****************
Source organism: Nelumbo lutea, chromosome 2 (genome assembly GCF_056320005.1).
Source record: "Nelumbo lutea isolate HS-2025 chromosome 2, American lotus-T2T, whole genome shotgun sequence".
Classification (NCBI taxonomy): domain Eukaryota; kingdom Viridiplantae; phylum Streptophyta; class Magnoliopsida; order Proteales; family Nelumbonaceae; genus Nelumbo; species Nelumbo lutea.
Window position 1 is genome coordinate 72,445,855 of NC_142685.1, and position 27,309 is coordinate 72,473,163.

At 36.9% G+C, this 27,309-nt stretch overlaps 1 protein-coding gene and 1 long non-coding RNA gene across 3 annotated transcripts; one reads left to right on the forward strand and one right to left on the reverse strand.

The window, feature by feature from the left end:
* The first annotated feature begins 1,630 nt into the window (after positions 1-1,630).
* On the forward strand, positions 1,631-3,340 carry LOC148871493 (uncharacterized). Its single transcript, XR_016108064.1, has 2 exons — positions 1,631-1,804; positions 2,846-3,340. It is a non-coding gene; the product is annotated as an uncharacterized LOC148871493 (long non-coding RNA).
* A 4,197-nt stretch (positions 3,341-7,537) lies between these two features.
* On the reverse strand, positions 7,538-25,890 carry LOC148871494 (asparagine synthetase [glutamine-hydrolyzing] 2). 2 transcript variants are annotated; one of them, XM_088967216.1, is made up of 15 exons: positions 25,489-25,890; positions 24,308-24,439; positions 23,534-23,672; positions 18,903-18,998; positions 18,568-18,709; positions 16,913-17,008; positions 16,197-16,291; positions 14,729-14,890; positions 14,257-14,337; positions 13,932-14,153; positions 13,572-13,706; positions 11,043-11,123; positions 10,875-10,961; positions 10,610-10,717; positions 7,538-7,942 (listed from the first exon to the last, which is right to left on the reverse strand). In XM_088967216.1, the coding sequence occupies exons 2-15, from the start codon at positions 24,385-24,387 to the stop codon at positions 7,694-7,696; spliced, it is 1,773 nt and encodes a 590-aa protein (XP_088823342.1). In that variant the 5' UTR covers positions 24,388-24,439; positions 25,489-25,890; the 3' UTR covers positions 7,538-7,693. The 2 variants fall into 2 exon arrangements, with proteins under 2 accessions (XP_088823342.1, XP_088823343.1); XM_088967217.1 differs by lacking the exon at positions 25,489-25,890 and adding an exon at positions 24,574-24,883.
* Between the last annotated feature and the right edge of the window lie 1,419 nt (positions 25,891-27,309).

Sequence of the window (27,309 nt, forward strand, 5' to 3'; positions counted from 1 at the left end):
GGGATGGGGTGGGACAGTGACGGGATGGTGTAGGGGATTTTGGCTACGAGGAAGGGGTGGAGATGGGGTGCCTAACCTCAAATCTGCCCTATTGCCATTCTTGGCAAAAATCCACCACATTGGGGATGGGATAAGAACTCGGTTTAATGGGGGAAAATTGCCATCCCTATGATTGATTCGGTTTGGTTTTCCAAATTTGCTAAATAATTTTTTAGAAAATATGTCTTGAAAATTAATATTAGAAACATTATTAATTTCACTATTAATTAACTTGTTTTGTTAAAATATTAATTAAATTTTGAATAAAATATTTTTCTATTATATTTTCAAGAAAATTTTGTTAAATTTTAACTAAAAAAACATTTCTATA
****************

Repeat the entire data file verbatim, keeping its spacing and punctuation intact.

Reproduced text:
Source organism: Nelumbo lutea, chromosome 2 (genome assembly GCF_056320005.1).
Source record: "Nelumbo lutea isolate HS-2025 chromosome 2, American lotus-T2T, whole genome shotgun sequence".
Classification (NCBI taxonomy): domain Eukaryota; kingdom Viridiplantae; phylum Streptophyta; class Magnoliopsida; order Proteales; family Nelumbonaceae; genus Nelumbo; species Nelumbo lutea.
Window position 1 is genome coordinate 72,445,855 of NC_142685.1, and position 27,309 is coordinate 72,473,163.

At 36.9% G+C, this 27,309-nt stretch overlaps 1 protein-coding gene and 1 long non-coding RNA gene across 3 annotated transcripts; one reads left to right on the forward strand and one right to left on the reverse strand.

The window, feature by feature from the left end:
* The first annotated feature begins 1,630 nt into the window (after positions 1-1,630).
* On the forward strand, positions 1,631-3,340 carry LOC148871493 (uncharacterized). Its single transcript, XR_016108064.1, has 2 exons — positions 1,631-1,804; positions 2,846-3,340. It is a non-coding gene; the product is annotated as an uncharacterized LOC148871493 (long non-coding RNA).
* A 4,197-nt stretch (positions 3,341-7,537) lies between these two features.
* On the reverse strand, positions 7,538-25,890 carry LOC148871494 (asparagine synthetase [glutamine-hydrolyzing] 2). 2 transcript variants are annotated; one of them, XM_088967216.1, is made up of 15 exons: positions 25,489-25,890; positions 24,308-24,439; positions 23,534-23,672; positions 18,903-18,998; positions 18,568-18,709; positions 16,913-17,008; positions 16,197-16,291; positions 14,729-14,890; positions 14,257-14,337; positions 13,932-14,153; positions 13,572-13,706; positions 11,043-11,123; positions 10,875-10,961; positions 10,610-10,717; positions 7,538-7,942 (listed from the first exon to the last, which is right to left on the reverse strand). In XM_088967216.1, the coding sequence occupies exons 2-15, from the start codon at positions 24,385-24,387 to the stop codon at positions 7,694-7,696; spliced, it is 1,773 nt and encodes a 590-aa protein (XP_088823342.1). In that variant the 5' UTR covers positions 24,388-24,439; positions 25,489-25,890; the 3' UTR covers positions 7,538-7,693. The 2 variants fall into 2 exon arrangements, with proteins under 2 accessions (XP_088823342.1, XP_088823343.1); XM_088967217.1 differs by lacking the exon at positions 25,489-25,890 and adding an exon at positions 24,574-24,883.
* Between the last annotated feature and the right edge of the window lie 1,419 nt (positions 25,891-27,309).

Sequence of the window (27,309 nt, forward strand, 5' to 3'; positions counted from 1 at the left end):
GGGATGGGGTGGGACAGTGACGGGATGGTGTAGGGGATTTTGGCTACGAGGAAGGGGTGGAGATGGGGTGCCTAACCTCAAATCTGCCCTATTGCCATTCTTGGCAAAAATCCACCACATTGGGGATGGGATAAGAACTCGGTTTAATGGGGGAAAATTGCCATCCCTATGATTGATTCGGTTTGGTTTTCCAAATTTGCTAAATAATTTTTTAGAAAATATGTCTTGAAAATTAATATTAGAAACATTATTAATTTCACTATTAATTAACTTGTTTTGTTAAAATATTAATTAAATTTTGAATAAAATATTTTTCTATTATATTTTCAAGAAAATTTTGTTAAATTTTAACTAAAAAAACATTTCTATA